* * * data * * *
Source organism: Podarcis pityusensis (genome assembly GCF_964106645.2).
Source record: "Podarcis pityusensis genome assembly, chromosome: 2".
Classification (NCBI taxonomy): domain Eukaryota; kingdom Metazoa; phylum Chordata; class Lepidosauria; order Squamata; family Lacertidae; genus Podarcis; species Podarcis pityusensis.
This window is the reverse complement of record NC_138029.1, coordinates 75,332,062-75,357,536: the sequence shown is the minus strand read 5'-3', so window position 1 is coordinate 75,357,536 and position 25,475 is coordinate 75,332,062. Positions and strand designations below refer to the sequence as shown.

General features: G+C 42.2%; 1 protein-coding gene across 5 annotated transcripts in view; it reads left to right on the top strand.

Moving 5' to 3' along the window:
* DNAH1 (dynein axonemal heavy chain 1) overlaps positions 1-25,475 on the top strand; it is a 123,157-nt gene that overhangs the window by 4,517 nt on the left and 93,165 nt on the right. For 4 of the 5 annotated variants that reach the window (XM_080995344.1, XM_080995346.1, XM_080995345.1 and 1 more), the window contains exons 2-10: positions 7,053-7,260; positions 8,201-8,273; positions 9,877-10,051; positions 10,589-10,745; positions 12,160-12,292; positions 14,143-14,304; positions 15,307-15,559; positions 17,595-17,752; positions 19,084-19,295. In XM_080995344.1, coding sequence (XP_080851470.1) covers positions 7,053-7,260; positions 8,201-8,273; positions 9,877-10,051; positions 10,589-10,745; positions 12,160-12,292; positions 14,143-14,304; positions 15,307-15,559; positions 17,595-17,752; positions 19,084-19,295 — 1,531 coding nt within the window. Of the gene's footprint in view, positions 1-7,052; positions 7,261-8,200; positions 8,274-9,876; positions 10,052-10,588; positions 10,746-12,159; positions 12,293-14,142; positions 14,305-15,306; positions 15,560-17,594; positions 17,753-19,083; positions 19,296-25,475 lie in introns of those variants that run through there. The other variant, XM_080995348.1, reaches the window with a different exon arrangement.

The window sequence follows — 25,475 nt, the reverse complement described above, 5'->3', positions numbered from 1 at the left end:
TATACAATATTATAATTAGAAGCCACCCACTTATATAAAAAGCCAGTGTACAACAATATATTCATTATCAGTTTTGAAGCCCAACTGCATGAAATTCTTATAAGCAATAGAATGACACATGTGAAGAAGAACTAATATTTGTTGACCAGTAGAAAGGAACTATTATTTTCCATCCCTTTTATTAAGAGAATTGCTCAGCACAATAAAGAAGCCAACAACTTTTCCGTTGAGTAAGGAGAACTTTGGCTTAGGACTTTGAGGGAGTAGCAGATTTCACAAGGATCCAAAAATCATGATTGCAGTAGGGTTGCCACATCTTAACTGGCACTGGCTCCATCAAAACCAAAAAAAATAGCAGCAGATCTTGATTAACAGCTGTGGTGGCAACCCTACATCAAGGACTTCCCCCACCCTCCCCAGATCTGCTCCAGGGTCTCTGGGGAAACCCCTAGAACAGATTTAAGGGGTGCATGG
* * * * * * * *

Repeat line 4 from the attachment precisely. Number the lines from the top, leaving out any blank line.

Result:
This window is the reverse complement of record NC_138029.1, coordinates 75,332,062-75,357,536: the sequence shown is the minus strand read 5'-3', so window position 1 is coordinate 75,357,536 and position 25,475 is coordinate 75,332,062. Positions and strand designations below refer to the sequence as shown.